|RFC: idle thoughts for a C compiler firstname.lastname@example.org (cr88192) (2007-03-19)|
|Date:||19 Mar 2007 15:36:24 -0400|
|Keywords:||C, design, question, interpreter|
|Posted-Date:||19 Mar 2007 15:36:24 EDT|
well, for context, I have a compiler and VM for a script language. in
general it uses a largely C-like syntax, but is technically a very different
language (it is based around soft-typing and prototype objects). the
language is compiled first to bytecode, and then compiled compiled into
assembler and then converted to machine code.
additionally, elsewhere in the project I have largely circumvented most of
the VM, allowing me to load and execute raw chunks of assembler. this gave
me the idea that it would be nice to be able to do similar with C.
Like most non-C languages, my script lang naturally doesn't interface very
well with C, and additionally a vast majority of my statically compiled code
is written in C, so I have been feeling tempted to make the jump to writing
a full-on C compiler (still partly joined with the script VM).
largely this is related to something:
if there is any language likely to interface nicely with C, it is C. the
biggest hurdle being the lack of usable system headers and a (good) way of
introspecting the host APPs' symbol table. otherwise, it is likely at least
to be a major improvement.
now, the big issues are like this:
does it make much sense to go this route?
and if so, how much should I invest, and how should I go about it?
how much emphasis to I put on exact compatibility between the JITed version
and statically compiled C?
at a basic level, generic code should be writable that works in both an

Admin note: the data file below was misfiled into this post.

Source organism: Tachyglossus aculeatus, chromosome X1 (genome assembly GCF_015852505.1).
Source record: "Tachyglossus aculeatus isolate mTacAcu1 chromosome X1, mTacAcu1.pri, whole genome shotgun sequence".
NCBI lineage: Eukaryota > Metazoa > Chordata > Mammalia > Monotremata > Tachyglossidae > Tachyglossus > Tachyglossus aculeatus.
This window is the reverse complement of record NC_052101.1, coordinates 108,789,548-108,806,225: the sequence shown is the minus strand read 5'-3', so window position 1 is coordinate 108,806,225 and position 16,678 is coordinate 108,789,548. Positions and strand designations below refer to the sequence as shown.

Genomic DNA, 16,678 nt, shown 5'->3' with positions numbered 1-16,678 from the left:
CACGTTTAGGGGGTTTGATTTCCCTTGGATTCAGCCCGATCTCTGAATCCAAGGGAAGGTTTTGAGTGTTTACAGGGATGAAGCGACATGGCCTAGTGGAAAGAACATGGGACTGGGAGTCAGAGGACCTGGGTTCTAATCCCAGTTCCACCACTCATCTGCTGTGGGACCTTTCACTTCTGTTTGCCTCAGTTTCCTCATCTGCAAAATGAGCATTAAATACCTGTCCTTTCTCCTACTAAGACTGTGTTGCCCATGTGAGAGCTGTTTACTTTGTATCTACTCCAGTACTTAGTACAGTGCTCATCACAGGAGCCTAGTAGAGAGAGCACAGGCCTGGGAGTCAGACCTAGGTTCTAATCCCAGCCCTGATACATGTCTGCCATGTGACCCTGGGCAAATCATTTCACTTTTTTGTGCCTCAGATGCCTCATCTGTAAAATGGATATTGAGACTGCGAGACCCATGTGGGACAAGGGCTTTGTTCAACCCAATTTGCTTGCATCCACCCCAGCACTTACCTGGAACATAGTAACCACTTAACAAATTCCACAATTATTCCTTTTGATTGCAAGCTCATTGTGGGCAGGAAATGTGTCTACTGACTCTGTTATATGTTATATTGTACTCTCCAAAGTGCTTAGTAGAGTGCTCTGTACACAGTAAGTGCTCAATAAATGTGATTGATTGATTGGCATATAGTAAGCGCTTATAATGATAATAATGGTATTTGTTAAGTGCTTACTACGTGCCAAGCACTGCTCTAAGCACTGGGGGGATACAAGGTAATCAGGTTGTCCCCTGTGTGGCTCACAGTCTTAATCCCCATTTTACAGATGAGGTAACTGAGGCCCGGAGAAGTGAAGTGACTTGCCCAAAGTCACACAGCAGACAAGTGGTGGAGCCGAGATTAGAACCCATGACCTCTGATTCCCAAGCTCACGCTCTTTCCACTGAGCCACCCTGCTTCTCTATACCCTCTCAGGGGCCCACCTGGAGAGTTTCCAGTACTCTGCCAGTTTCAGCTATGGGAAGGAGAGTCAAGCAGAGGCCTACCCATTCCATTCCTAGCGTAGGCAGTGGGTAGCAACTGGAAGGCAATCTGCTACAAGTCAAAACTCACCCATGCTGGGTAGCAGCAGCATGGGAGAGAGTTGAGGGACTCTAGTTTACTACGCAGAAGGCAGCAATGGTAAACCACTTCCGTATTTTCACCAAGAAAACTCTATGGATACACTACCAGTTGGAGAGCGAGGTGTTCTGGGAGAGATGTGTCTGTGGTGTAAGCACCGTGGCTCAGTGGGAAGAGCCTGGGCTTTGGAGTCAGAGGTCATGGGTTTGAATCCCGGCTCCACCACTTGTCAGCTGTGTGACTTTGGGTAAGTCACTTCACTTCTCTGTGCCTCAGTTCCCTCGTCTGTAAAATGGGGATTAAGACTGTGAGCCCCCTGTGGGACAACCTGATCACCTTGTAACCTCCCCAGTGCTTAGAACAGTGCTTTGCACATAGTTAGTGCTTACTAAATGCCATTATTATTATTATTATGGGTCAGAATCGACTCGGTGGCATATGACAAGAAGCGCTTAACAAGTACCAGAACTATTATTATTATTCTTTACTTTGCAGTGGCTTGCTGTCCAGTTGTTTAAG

existing compiler (gcc in my case), and is loadable at runtime. I am
uncertain, for example, if I should consider allowing special "extensions"
as well, or stick to a more restrictive/standardized design?
and so on...
the following derived from an email:
I partly beat together a parser for C.
the parser was mostly derived from my script langs' parser, and consisted
more of ripping out things than adding new things (ripping out lots of stuff
that would never really occure in C anyways). not really that much tested
yet (tested a few basic things, like variable definitions, prototypes,
trivial functions, ...).
partly changed around the operators and precedences, but this is likely
how should I handle macros?
do I implement and pass contexts for everything, or just leave everything in
how should I structure the compile phase?
is it even worth the bother?
first issue, I could implement macros in one of 2 ways:
as a traditional preprocessor (hassle being that I need to add a whole other
stage just to process the source file into a new buffer).
as a hybrid or inline processing step (technically more similar to that of
lisp macros), which would be less effort, but would have the cost that more
"fundamental" transformations (such as a macro expanding to multiple
statements or a function or variable definition) would not be possible.
likewise for contexts.
sadly, the C parser is stateful, which leads to several possibilities:
I use globals, probably cleared between different source files (least
I add contexts and rework much of the parser to make use of them.
I will assume that I will clear the state between (unrelated) source files,
mostly to avoid implicit transference, say, of macros, prototypes, or
as for compilation, 2 major approaches exist thus far:
I do a largely quick-and-dirty compiler (more or less directly from parse
trees to assembler code);
I compile from parse trees to an intermediate representation (a kind of
bytecode or treecode), and then to assembler;
the former is less effort, but is more likely to run into implementation
limits and produce poorly optimized code;
the latter (a little closer to the current script VM) is more effort, but is
more likely to allow stronger optimizations.
and then, I don't even know if there is a point. could just focus on the
script VMs' FFI (or write more crap in assembler) for all it matters.
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